What’s your employee turnover rate?
If it’s more than five years, you’re ahead of the national median of 4.2 years, according to a recent report by the U.S. Bureau of Labor Statistics. But if you could improve it by even half-percent, what would be the impact to your bottom line?
In a nutshell: huge.
According to a Center for American Progress report, the cost of employee turnover can range from 16% of annual salary for high-turnover, low-paying jobs (under $30,000) and up to a whopping 213% for highly-educated executive positions.
So, what can employers focus on to keep their employee turnover rate low? Research scientists have a few razor-sharp employee retention ideas.
1. Organizational Culture
Organizational culture is a big topic for many companies. And many of them noticed that if they have a sustainable culture based on performance, they retain their highest performers and give them a place to thrive.
This report backs that claim up:
“The relationship between the employees' job performance and their retention also varied significantly with organizational culture values. The cultural effects were stronger than the combined exogenous influences of the labor market and the new employees' demographic characteristics.”
Source: “Organizational Culture and Employee Retention,” Academy of Management Journal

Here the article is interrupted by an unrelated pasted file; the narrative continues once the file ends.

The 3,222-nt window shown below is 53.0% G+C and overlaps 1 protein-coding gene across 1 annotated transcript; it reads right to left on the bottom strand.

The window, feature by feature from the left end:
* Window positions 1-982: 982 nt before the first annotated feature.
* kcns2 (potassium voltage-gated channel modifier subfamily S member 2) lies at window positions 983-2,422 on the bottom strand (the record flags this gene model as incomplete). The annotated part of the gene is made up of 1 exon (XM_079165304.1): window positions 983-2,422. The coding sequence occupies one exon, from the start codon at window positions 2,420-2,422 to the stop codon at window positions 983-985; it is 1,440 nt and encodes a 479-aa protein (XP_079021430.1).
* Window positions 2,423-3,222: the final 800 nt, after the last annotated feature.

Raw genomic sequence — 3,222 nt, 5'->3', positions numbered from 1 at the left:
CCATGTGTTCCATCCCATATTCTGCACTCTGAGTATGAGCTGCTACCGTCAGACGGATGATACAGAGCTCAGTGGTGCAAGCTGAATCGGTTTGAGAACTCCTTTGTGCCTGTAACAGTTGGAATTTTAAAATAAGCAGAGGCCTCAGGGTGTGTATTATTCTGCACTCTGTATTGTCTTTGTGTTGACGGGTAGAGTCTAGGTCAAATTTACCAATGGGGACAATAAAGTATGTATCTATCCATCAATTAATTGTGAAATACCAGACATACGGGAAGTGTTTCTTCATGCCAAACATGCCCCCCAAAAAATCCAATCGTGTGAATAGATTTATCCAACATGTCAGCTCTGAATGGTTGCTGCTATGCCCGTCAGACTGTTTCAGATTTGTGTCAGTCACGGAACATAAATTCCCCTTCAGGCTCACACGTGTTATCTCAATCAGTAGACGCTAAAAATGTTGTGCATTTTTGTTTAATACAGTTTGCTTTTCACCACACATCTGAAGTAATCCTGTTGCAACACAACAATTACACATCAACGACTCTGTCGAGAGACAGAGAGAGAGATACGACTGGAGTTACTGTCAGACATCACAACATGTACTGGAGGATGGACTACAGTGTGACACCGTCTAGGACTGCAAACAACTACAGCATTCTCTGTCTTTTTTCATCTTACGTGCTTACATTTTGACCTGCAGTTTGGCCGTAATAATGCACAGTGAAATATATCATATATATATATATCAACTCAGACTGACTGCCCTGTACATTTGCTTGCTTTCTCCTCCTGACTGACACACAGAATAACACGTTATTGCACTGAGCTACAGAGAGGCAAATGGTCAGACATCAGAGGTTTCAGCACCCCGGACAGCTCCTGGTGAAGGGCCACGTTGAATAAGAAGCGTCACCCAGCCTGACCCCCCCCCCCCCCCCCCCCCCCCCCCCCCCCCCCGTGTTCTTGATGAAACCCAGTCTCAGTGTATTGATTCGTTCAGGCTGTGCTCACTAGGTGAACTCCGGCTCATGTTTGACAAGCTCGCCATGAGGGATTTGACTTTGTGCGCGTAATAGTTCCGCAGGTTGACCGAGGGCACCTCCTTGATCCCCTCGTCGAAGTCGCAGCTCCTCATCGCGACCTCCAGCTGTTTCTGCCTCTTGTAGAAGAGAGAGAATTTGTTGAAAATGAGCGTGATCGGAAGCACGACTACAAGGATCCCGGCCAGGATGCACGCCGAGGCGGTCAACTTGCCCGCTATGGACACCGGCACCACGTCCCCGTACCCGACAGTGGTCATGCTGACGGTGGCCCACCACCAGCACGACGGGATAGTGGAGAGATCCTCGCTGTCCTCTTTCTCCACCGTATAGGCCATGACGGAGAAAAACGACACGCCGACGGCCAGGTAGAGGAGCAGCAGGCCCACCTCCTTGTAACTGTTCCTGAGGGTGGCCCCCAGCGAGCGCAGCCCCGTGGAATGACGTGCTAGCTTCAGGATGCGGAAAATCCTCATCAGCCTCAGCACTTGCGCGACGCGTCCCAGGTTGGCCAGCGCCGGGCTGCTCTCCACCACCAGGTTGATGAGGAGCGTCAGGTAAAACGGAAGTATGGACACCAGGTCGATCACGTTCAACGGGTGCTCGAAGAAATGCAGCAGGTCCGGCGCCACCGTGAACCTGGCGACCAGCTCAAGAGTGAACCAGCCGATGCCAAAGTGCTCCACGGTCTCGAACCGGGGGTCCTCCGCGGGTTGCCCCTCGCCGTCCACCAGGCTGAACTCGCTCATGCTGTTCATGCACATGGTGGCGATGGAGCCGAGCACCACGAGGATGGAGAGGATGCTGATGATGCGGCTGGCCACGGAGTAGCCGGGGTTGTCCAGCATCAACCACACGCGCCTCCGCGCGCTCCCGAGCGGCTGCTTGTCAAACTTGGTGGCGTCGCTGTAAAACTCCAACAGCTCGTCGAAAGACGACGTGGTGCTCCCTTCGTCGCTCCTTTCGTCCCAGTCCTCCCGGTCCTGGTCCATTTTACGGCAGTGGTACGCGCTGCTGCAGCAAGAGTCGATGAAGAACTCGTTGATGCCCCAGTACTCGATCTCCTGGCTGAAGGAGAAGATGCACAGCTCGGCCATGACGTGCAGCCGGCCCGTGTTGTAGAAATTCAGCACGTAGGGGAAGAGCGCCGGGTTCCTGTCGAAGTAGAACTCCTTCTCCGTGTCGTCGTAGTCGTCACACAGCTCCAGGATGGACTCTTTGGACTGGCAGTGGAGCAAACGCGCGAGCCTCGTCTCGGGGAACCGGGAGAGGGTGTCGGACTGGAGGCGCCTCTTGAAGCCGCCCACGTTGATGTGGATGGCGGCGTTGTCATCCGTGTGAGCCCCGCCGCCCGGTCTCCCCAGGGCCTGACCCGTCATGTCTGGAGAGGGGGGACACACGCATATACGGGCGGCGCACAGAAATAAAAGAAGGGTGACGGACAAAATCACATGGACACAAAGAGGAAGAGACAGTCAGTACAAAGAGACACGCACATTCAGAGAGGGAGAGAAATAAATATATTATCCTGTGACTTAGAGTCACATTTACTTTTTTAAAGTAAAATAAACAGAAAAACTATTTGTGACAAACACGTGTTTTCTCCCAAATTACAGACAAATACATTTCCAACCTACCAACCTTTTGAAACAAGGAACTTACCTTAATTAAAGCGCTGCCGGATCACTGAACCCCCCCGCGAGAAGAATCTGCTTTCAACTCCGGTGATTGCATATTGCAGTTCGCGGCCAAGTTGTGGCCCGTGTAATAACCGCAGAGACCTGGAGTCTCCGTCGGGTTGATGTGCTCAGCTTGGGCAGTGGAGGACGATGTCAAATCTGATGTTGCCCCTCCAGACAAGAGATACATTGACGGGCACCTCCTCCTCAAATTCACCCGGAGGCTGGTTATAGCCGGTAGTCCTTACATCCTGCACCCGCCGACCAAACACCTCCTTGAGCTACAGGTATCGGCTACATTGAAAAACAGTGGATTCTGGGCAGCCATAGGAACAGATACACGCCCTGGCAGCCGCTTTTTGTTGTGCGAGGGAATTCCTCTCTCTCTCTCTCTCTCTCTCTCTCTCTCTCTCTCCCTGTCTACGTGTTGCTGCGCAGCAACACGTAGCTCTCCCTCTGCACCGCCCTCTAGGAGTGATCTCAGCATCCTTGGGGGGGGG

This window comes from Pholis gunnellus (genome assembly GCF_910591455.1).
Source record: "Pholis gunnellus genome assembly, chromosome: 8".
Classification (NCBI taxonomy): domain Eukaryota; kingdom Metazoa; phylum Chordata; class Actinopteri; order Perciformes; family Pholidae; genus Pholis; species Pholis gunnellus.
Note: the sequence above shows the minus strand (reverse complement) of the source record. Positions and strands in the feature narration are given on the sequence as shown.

2. Employee Voice
Everyone wants to have a voice in the workplace, and they want that voice to be heard. That’s a fundamental aspect behind labor unions, which this report investigated.
The results of this report show that being heard is tied to reducing employee turnover:
“Results show that, whether or not a union is present, high numbers of mechanisms for employee voice are associated with high retention rates.”
Source: “Employee Voice and Employee Retention,” Academy of Management Journal
3. Company Mission
When your company has a mission, it gives a rallying cry that everyone can stand behind. It lets you know that you’re a part of something bigger. And, as this study found, it contributes to employee morale and reducing turnover:
“In general, the employees expressed positive attitudes toward the organization’s mission, and those attitudes were related to employee satisfaction and intentions to remain with the organization.”
Source: “Mission Attachment and Satisfaction as Factors in Employee Retention,” Nonprofit Management and Leadership
4. Flexible Work
Today, many workers spend time exclusively online. And, when the internet can be accessed from just about anywhere, it makes the idea of coming into the office every day increasingly less appealing, especially to millennial and Generation Z employees.
This report backs up that idea:
“…Employees seem to increasingly want a flexible work schedule. Flexible work schedule was cited as one of the main reasons for deciding to remain with the company if offered employment with another organization.
“In addition, this factor was mentioned by numerous authors in the literature reviewed as a significant factor in the employee retention efforts…flexible work schedule will increasingly be an important issue in the efforts to retain an organization’s critical employees.”